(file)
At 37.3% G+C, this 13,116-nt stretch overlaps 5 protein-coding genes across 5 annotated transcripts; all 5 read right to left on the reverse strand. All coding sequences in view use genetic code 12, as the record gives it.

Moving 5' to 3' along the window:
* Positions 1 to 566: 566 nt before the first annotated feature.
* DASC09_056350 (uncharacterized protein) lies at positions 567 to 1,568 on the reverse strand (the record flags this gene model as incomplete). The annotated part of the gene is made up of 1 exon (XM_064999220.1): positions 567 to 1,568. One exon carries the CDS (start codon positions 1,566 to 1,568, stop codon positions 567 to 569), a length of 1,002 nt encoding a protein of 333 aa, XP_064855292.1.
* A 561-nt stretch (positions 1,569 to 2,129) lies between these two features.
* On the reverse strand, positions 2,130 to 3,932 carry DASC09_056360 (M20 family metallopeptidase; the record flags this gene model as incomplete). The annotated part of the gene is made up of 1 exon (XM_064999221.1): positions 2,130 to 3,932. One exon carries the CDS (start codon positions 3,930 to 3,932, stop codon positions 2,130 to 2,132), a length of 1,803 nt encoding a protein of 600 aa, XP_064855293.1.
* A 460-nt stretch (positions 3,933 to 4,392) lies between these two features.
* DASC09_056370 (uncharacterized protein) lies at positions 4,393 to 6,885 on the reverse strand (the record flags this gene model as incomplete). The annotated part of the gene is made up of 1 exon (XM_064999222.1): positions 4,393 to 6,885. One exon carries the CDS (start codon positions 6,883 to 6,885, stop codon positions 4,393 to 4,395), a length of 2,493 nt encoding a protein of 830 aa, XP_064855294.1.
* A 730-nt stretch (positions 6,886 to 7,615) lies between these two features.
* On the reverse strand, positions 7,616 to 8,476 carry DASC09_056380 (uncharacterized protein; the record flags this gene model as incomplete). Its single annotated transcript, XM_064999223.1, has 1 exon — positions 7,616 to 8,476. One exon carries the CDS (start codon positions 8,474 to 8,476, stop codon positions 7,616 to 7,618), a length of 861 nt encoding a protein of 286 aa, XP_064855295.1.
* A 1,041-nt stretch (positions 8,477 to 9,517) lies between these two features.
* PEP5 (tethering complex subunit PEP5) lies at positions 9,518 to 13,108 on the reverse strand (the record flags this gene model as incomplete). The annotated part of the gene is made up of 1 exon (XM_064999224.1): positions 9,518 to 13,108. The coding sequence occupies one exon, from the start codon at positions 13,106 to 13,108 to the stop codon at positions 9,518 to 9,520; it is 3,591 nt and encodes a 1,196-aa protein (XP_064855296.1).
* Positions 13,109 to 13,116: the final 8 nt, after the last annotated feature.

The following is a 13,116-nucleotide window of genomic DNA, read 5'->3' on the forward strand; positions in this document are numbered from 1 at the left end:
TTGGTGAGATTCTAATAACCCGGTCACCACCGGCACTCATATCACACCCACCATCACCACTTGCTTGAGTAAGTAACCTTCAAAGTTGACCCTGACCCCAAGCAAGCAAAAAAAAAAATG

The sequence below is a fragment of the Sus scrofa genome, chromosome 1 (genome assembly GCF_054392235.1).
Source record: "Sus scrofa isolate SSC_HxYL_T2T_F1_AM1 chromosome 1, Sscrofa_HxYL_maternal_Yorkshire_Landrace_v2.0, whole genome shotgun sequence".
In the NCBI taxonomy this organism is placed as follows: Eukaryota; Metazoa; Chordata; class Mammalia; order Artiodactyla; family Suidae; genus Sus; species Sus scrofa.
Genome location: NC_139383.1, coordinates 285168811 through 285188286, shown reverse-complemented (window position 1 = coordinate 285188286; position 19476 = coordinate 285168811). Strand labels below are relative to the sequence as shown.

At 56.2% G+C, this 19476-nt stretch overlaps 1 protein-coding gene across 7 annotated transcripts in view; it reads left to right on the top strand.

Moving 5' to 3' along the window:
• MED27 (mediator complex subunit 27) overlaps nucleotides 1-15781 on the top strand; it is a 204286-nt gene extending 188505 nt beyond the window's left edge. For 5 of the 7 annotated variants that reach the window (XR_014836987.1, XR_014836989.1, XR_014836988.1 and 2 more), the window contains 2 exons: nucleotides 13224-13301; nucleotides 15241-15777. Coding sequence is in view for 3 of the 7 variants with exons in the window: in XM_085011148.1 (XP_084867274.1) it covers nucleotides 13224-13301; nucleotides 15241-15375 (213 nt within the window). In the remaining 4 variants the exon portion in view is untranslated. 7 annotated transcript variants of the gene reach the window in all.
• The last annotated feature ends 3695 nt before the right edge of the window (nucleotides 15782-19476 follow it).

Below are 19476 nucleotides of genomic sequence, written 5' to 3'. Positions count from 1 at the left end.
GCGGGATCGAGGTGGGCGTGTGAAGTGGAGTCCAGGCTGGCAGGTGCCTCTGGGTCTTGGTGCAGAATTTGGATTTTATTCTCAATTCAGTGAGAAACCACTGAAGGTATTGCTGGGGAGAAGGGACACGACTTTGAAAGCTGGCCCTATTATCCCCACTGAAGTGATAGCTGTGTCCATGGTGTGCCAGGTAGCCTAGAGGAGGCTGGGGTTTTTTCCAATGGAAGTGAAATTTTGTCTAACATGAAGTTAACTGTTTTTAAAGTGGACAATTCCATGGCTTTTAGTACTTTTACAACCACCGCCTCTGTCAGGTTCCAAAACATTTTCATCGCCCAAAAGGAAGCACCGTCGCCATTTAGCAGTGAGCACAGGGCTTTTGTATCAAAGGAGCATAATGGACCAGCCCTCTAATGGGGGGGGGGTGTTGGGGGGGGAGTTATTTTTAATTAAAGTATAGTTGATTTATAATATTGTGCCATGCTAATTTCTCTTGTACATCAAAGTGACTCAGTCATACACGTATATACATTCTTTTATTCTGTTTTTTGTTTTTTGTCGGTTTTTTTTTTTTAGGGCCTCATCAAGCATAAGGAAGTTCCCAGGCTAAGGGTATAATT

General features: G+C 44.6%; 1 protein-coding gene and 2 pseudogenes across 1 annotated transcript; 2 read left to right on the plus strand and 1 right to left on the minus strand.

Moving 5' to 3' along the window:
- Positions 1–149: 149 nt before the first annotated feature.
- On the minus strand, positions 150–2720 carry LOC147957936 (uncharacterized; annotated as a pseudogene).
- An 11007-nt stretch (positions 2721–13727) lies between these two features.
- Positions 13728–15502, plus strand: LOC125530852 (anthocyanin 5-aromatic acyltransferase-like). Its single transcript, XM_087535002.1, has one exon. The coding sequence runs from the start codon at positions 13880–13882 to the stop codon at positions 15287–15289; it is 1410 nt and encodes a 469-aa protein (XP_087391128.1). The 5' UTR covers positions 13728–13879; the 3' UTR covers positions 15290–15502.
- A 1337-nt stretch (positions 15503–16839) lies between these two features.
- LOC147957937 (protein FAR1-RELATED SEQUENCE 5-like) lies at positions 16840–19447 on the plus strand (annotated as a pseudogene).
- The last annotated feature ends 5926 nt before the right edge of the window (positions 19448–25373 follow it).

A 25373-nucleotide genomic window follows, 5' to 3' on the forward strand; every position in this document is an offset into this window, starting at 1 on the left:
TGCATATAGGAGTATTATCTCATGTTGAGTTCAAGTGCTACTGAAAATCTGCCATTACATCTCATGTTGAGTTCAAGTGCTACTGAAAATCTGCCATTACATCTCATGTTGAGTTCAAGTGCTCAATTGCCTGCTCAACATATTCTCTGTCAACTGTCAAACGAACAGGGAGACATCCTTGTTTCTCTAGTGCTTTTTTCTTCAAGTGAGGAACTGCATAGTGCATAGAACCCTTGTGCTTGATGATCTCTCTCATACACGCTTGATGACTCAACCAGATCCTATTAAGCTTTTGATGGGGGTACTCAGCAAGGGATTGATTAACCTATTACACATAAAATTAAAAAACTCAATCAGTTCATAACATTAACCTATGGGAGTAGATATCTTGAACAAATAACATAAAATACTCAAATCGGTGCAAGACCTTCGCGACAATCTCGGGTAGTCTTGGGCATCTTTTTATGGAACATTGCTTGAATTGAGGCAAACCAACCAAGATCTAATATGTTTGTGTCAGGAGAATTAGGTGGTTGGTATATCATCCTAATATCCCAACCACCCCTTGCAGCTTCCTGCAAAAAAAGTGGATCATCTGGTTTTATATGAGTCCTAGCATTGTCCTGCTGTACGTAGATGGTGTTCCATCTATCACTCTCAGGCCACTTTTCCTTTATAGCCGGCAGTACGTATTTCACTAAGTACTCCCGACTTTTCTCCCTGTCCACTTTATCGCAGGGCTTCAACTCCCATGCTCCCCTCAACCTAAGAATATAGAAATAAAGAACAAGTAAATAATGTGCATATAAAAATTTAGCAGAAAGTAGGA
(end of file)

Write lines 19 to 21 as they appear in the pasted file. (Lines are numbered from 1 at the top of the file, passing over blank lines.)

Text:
Genome location: NC_139383.1, coordinates 285168811 through 285188286, shown reverse-complemented (window position 1 = coordinate 285188286; position 19476 = coordinate 285168811). Strand labels below are relative to the sequence as shown.

At 56.2% G+C, this 19476-nt stretch overlaps 1 protein-coding gene across 7 annotated transcripts in view; it reads left to right on the top strand.

Moving 5' to 3' along the window: